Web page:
Dec 202015
 

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On this date in 1955 Cardiff was proclaimed the capital city of Wales. Surprised that it is so recent? Wales was subsumed under English hegemony from the 13th to 19th centuries, when its distinctive culture (which was always there) was finally acknowledged politically. Until 1955 London was the de facto capital. Cardiff was a small town of little importance until the early 19th century when its prominence as a major port for the transport of coal and manufactured goods developed following the arrival of mining and attendant industries in the region.

King Edward VII granted Cardiff city status on 28 October 1905, and the city acquired a Roman Catholic Cathedral in 1916. In subsequent years an increasing number of national institutions were located in the city, including the National Museum of Wales, Welsh National War Memorial, and the University of Wales Registry Building—however, it was denied the National Library of Wales, partly because the library’s founder, Sir John Williams, considered Cardiff to have “a non-Welsh population.”

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After a brief post-war boom, Cardiff docks entered a prolonged decline in the interwar period. By 1936, their trade was less than half its value in 1913, reflecting the slump in demand for Welsh coal. Bomb damage during the Cardiff Blitz in World War II included the devastation of Llandaff Cathedral, and in the immediate postwar years the city’s link with the Bute family (of major importance in the development of modern Cardiff in the 19th century) came to an end.

The city was proclaimed capital city of Wales on 20 December 1955, through a written statement by the Home Secretary Gwilym Lloyd George. Caernarfon (rather more Welsh in culture than Cardiff), had also vied for this title. The Encyclopedia of Wales notes that the decision to recognize the city as the capital of Wales “had more to do with the fact that it contained marginal Conservative constituencies than any reasoned view of what functions a Welsh capital should have”. Although the city hosted the Commonwealth Games in 1958, Cardiff only became a center of national administration with the establishment of the Welsh Office in 1964, which later prompted the creation of various other public bodies such as the Arts Council of Wales and the Welsh Development Agency, most of which were based in Cardiff.

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Archaeological evidence from sites in and around Cardiff—the St Lythans burial chamber, near Wenvoe (about four miles (6.4 km) west, south west of Cardiff city centre), the Tinkinswood burial chamber, near St Nicholas (about six miles (10 km) west of Cardiff city centre), the Cae’rarfau Chambered Tomb, Creigiau (about six miles (10 km) north west of Cardiff city centre) and the Gwern y Cleppa Long Barrow, near Coedkernew, Newport (about eight and a quarter miles (13.5 km) north east of Cardiff city centre)—shows that people had settled in the area by at least around 6,000 BP during the early Neolithic; about 1,500 years before either Stonehenge or the Great Pyramid of Giza was completed. A group of five Bronze Age tumuli is at the summit of The Garth (Welsh: Mynydd y Garth), within the county’s northern boundary. Four Iron Age hill fort and enclosure sites have been identified within Cardiff’s present-day county boundaries, including Caerau Hillfort, an enclosed area of 5.1 hectares (51,000 m2)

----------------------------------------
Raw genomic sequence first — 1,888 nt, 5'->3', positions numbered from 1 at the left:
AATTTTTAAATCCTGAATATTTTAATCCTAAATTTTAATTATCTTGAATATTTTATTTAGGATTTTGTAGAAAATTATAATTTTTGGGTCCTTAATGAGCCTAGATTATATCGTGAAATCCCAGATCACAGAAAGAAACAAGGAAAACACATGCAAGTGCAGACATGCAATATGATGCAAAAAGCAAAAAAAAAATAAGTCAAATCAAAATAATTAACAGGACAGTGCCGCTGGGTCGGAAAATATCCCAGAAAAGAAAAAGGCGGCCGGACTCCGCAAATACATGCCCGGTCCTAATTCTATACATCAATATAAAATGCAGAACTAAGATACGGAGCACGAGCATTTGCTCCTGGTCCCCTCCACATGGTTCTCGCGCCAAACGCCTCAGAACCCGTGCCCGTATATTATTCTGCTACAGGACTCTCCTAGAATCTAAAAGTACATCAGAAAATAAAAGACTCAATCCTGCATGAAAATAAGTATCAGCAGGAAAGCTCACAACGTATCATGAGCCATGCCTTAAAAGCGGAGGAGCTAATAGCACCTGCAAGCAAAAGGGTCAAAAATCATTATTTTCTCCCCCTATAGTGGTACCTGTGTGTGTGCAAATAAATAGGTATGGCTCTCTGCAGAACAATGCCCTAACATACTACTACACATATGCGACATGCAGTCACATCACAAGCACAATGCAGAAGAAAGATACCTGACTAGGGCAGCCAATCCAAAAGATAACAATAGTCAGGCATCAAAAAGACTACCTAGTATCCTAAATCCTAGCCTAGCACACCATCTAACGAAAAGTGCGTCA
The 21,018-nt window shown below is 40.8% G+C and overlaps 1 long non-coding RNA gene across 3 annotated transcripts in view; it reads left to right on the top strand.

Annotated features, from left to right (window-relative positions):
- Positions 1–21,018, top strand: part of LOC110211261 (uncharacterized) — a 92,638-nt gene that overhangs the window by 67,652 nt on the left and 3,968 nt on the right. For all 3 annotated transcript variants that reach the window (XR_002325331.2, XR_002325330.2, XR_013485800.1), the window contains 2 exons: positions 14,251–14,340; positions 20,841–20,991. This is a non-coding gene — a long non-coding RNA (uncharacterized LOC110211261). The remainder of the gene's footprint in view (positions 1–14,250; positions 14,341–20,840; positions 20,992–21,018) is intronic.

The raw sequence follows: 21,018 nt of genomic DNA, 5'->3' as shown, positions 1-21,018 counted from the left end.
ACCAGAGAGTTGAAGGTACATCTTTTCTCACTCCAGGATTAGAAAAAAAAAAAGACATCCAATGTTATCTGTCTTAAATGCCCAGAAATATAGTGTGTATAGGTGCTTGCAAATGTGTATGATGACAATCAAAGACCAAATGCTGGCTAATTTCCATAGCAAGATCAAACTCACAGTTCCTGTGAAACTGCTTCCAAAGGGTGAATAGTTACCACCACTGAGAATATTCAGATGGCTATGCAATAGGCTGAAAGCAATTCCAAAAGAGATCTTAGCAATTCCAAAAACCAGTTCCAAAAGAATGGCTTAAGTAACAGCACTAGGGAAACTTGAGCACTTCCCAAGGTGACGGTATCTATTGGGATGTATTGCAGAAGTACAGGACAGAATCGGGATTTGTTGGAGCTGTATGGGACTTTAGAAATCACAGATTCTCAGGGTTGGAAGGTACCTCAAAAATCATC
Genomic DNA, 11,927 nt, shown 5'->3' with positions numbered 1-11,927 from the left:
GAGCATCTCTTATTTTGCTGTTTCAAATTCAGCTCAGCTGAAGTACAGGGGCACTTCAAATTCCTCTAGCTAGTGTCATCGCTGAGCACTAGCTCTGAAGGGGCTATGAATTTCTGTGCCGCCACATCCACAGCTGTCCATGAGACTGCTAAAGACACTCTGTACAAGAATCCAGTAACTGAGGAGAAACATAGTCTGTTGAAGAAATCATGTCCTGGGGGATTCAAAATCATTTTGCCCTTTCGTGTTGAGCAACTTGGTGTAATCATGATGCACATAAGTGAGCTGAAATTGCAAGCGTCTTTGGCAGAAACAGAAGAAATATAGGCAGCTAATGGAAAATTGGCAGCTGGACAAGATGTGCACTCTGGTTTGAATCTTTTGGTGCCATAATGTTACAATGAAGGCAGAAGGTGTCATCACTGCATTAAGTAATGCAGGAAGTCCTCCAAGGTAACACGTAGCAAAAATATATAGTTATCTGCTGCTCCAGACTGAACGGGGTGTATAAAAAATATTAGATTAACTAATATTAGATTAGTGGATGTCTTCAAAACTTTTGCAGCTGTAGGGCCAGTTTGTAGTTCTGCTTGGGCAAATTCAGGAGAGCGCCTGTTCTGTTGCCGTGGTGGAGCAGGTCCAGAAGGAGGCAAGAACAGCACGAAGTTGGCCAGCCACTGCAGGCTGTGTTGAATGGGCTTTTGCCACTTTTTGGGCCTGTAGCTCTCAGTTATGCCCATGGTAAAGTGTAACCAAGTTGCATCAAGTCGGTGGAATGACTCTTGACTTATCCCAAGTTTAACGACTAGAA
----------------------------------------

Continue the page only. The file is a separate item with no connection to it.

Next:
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Until the Roman conquest of Britain, Cardiff was part of the territory of the Silures – a Celtic British people that flourished in the Iron Age – whose territory included the areas that would become known as Breconshire, Monmouthshire and Glamorgan. The 3.2-hectare (8-acre) fort established by the Romans near the mouth of the River Taff in 75 AD, in what would become the north western boundary of the centre of Cardiff, was built over an extensive settlement that had been established by the Silures in the 50s CE. The fort was one of a series of military outposts associated with Isca Augusta (Caerleon) that acted as border defenses. The fort may have been abandoned in the early 2nd century as the area had been subdued. However, by this time a civilian settlement, or vicus, was established. It was likely made up of traders who made a living from the fort, ex-soldiers and their families. A Roman villa has been discovered at Ely. Contemporary with the Saxon Shore Forts of the 3rd and 4th centuries, a stone fortress was established at Cardiff. Similar to the shore forts, the fortress was built to protect Britannia from raiders. Coins from the reign of Gratian indicate that Cardiff was inhabited until at least the 4th century; the fort was abandoned towards the end of the 4th century, as the last Roman legions left the province of Britannia with Magnus Maximus.